Sunday, August 19, 2007

Wild 100

There's no starting line, heck there's not even a starting bell. They simply hand you a map and you go. 5 checkpoints, hit them in order, the route is up to you. If you do it right, it's about 100km give or take 40. There are no markings on the course because there is no course. Except for some "illegal" pavement sections and private property, bushwhacking is allowed. If you think you have the navigating skills and guts to wander off into the woods, well, you did sign the insurance waivers didn't you? The Wild 100-- a true backcountry race.

Given our combined lack of navigating skills, I'd been trying for a couple of years to get Rickyd to do this race with me. But after I got turned down twice, I decided to find another equally navigationally challenged race partner: Gina. My three goals: 1) get off the course before dark, 2) have lots of fun romping around in the woods, 3) remain married to Gina at the end of it all. Glad to say I accomplished all three.

Gina and I stayed at one of the Elk River Touring Center extension cabins. I recommend this to anyone doing this event since the overnight temps can get quite cold even in August and nothing beats a good night's sleep before the race.
Pre-race jitters? nah...

Another reason to get a cabin: access to the (very clean) restrooms in the main lodge instead of lining up for the porta-johns before the start.

Race day started with my usual pre-race trash talking and flexing of the muscles:
flexing the "muscles"

Intimidation personified. I was not alone in this respect:
bunky and mike (first-timers/winners)

That's Bunky and Mike. They would go on to win the first-timers class. And of course Bike Lane teamie, Camp-- business as usual, looking cool as a cucumber:
LC is all business

The race started with a long fireroad climb that taxed the early hard chargers. I stayed off the gas for the most part and stayed back to watch Gina mix it up with some folks that we would wind up spending most of the day with.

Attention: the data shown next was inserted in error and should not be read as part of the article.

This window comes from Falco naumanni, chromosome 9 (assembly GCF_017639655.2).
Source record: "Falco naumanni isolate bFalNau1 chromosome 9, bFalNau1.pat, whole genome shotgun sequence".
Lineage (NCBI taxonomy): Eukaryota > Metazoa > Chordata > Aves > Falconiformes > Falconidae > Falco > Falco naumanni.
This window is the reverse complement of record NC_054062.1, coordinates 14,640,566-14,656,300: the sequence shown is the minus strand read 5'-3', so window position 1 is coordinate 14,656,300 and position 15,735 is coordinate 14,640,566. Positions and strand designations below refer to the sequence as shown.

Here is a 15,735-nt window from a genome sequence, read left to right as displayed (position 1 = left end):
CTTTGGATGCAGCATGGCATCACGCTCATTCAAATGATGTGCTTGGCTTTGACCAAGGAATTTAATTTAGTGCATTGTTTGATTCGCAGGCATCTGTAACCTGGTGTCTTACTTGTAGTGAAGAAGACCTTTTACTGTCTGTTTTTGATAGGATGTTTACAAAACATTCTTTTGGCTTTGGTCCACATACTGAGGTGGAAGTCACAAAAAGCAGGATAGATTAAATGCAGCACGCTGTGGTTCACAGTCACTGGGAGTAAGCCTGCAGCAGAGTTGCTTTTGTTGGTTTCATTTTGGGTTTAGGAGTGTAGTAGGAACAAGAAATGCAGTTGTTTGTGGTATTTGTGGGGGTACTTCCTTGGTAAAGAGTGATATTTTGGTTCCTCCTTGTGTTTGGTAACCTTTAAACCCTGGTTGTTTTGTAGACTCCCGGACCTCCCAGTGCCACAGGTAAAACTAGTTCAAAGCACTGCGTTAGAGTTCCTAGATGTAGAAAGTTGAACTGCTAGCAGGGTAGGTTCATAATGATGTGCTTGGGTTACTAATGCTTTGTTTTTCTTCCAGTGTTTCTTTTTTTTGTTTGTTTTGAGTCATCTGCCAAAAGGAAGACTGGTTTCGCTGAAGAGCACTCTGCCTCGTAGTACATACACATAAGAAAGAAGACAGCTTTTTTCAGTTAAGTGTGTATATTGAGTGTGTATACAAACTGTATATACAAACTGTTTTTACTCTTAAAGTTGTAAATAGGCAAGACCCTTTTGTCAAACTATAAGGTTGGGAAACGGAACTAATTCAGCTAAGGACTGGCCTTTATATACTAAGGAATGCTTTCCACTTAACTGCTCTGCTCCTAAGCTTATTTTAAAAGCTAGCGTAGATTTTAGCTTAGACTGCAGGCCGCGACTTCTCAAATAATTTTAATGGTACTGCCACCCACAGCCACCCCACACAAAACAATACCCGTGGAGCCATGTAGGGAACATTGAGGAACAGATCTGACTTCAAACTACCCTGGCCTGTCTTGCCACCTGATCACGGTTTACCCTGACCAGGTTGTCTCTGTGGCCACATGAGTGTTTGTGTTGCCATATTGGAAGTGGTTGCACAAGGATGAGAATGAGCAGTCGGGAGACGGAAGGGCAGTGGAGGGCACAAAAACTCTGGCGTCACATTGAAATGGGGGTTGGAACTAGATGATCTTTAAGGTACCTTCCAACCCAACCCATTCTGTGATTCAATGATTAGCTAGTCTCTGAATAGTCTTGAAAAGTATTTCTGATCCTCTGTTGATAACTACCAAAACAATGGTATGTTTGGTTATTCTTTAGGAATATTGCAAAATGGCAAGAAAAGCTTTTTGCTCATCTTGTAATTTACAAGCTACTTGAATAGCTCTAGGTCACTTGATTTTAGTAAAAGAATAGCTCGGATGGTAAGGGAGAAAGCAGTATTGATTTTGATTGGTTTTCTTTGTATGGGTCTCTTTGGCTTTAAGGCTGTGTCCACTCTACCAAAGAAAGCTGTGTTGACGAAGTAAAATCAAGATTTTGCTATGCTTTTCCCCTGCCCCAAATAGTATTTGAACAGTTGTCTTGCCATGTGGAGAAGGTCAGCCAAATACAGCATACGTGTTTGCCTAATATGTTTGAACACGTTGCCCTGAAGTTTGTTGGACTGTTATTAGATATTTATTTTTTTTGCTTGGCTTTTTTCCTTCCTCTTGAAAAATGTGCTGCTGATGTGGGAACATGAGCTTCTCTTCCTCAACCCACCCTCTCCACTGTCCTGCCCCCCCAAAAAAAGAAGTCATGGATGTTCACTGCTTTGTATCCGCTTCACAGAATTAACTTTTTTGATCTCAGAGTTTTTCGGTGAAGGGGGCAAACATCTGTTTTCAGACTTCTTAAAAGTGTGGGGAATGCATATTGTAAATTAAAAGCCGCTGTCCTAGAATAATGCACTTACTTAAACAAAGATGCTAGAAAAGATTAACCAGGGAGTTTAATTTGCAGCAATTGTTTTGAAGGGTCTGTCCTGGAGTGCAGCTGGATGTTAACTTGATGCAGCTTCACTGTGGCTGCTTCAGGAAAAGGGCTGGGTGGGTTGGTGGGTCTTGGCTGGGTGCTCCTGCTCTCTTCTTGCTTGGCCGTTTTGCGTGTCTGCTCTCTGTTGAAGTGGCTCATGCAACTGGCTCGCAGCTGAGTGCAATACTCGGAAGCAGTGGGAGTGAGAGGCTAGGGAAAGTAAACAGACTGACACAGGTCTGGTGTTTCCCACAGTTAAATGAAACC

Gina mixing it up with the boys

After the fireroad came the Jeep trail of mud:
Muddy Jeep trail

Then a little bit o fence hopping
Gina negotiating an "obstacle"

and bushwacking
hiking up to Gay Sharps Knob

...and we found ourselves at the first checkpoint some 15 miles later.

real backwoods racing

Gauley Mountain mud

From the picture, you'd think we were in a tropical rain forest. The vegetation is all over the place, from tropical looking banana tree-like plants, to dessert cacti, to loomy ferns:
primeval forest

We hit checkpoint 3 not long after this pic was taken. And that would be the end of the race for us. There was no way to make the next checkpoint before the time cutoff, so we called it quits. Ten hours and 53 miles later, we arrived back at the lodge.
still smiling after 53 miles (and 10 hours!)

This was Gina's longest mountain bike ride by far, more than double anything she'd done in the past. Glad to see she was still smiling at the end of it. I hope I can get her to do it again next year, but I think I'll wait a few more months before asking her.

It would be great to see more coed teams doing this race. Consider this the callout for next year! What say you, homies?!? Ya got 8 months to train, and I know a good divorce lawyer.
day's end

Tuesday, August 14, 2007

Bear country

A while ago, Gina and I hit the GWNF to cram some base miles in before the Wild 100. Basically the same route that ChrisH and I did, but this time we climbed the road to Woodstock Tower instead of doing that infernal scrag hike. The Massanutten trail from Woodstock to Edinburg is a hidden gem. Just flat out great technical ridge riding typical of the GWNF. The trail doesn't see much bike traffic though. It's a little further from DC than its more well-known siblings, Elizabeth Furnace and Buzzard Rocks. And it's also a highway for bears. So bring your bear bells and use them correctly, i.e., make sure the person *in front* has one. Otherwise, the lead rider (me in this case), rides right by the bear, and the person with the bell (Gina) scares the bear and sends it running up the trail-- toward the rider in front (me). Luckily, it was only a cub and the trail was wide enough to let it get past me.

Sunday, August 12, 2007

Adobo ride

A dozen Pinoys and Pinays lightly browned, and a dash of vanilla. Shake vigorously and serve on the rocks. Ah, smells like the first ever Adobo ride at Gambrill, a.k.a., the largest ever gathering of Pilipino mountain bikers on the North American East Coast Universe.
A good blend of Gambrill first-timers and veterans, two groups of riders toured the Yellow Loop and rendezvoused for a post-ride pot luck. A few new faces and some I hadn't seen for a while. Props to: Jojo rockin the singlespeed for the first time at Gambrill; Gina, not so fresh after yesterday's GW ride, still rockin on the new Kish; Garret emerging from out of nowhere and rockin the rigid cantilevered-brake bike; Darwin sneaking out of church to ride with us and rushing back for the final blessings; and thanks to the group of first-timers I led for not killing me when I got us lost.

yellow a hardcore garret

It wouldn't be the Adobo ride without...
adobo ride picnic